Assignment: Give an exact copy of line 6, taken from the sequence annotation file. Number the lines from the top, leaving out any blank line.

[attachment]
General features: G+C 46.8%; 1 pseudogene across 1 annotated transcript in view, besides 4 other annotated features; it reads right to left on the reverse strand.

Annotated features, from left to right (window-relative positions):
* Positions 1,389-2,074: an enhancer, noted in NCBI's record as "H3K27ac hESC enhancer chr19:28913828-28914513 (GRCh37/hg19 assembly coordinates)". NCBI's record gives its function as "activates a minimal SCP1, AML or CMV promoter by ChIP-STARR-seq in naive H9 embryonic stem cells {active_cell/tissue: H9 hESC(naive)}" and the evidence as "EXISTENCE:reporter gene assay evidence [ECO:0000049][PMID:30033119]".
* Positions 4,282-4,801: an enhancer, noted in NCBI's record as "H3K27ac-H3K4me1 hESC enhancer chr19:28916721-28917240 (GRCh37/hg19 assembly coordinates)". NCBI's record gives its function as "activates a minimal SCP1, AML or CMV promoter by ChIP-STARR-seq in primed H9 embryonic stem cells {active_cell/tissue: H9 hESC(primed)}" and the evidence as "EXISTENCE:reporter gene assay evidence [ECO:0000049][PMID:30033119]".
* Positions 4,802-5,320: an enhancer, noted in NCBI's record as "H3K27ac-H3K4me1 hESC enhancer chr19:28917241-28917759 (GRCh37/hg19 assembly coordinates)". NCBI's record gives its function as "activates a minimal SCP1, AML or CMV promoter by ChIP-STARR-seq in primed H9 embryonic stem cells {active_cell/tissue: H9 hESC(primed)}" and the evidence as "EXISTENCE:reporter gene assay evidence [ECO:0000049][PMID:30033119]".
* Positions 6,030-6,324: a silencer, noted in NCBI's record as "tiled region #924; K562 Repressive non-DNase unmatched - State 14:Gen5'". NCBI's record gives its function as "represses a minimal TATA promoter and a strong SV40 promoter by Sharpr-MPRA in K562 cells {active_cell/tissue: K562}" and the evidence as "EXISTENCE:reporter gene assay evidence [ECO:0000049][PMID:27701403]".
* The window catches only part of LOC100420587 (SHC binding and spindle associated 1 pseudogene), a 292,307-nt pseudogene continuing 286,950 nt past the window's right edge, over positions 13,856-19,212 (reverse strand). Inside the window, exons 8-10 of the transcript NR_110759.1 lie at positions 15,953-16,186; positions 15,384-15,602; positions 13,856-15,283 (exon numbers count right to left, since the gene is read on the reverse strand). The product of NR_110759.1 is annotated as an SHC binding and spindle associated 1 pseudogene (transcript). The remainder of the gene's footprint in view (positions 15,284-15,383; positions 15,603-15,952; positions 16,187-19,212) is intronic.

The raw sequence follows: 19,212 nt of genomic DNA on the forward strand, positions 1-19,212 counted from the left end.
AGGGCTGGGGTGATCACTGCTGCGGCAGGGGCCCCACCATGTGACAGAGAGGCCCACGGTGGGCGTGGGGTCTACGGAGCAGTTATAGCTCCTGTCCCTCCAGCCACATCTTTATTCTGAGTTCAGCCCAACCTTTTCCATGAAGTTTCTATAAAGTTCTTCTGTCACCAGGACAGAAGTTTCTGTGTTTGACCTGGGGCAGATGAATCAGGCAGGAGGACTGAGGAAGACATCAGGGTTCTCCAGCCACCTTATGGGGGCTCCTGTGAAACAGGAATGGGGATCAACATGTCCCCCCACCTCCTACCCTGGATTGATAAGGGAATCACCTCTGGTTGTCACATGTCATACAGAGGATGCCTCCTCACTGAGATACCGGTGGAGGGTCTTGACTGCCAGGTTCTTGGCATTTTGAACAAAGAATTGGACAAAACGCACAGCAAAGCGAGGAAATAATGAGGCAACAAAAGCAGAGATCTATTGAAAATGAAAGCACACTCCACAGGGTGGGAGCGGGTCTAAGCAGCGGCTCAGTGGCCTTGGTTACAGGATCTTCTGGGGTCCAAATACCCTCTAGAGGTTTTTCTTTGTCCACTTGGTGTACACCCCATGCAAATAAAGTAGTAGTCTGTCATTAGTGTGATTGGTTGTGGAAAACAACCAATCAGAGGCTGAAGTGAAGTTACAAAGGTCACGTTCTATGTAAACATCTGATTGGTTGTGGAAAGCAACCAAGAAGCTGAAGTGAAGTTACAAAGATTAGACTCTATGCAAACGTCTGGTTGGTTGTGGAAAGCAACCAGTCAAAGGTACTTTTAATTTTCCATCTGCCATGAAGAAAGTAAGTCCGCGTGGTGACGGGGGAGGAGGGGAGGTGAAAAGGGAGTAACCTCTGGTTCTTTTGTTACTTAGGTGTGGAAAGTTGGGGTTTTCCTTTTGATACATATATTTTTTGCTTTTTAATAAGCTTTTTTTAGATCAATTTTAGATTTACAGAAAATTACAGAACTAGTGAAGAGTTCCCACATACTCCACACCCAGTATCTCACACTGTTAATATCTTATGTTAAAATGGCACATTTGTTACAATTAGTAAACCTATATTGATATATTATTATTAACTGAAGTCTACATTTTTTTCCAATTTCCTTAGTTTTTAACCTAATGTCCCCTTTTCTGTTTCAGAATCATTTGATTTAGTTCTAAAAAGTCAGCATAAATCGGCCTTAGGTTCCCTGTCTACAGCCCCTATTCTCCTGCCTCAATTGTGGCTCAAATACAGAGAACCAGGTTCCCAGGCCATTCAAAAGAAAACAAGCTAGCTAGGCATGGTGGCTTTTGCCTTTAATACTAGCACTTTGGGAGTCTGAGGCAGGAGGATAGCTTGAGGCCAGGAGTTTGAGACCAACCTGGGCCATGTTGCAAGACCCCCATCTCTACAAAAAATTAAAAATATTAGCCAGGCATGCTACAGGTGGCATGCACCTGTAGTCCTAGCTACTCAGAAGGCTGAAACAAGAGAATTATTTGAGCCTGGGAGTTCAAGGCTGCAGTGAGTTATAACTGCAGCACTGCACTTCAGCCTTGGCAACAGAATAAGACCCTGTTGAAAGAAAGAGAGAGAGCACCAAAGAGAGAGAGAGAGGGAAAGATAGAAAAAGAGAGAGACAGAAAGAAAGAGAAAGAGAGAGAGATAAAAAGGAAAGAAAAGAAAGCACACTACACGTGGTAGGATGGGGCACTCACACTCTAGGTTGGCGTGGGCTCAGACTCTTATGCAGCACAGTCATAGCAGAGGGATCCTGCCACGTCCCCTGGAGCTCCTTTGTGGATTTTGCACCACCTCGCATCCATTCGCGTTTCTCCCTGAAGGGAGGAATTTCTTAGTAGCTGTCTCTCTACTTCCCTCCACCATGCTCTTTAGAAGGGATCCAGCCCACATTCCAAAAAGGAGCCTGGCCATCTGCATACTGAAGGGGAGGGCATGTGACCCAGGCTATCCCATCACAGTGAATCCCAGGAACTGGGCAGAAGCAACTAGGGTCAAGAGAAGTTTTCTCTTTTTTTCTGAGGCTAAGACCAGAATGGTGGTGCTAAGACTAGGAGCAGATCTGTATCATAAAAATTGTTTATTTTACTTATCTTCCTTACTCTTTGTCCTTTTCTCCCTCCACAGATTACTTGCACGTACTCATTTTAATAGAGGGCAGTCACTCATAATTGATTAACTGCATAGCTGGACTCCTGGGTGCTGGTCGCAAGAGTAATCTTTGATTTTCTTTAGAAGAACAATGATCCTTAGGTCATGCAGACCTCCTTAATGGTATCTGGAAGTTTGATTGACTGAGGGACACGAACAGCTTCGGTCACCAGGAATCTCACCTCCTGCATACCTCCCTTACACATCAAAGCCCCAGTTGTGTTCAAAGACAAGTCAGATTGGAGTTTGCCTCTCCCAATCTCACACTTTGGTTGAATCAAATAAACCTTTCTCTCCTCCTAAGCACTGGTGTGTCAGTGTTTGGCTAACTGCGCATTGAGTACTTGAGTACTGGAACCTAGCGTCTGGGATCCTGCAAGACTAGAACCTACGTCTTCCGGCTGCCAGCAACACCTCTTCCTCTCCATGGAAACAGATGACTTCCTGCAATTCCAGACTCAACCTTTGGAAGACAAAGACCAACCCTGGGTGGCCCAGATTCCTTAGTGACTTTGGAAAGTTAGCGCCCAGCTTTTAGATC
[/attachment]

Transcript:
* Positions 6,030-6,324: a silencer, noted in NCBI's record as "tiled region #924; K562 Repressive non-DNase unmatched - State 14:Gen5'". NCBI's record gives its function as "represses a minimal TATA promoter and a strong SV40 promoter by Sharpr-MPRA in K562 cells {active_cell/tissue: K562}" and the evidence as "EXISTENCE:reporter gene assay evidence [ECO:0000049][PMID:27701403]".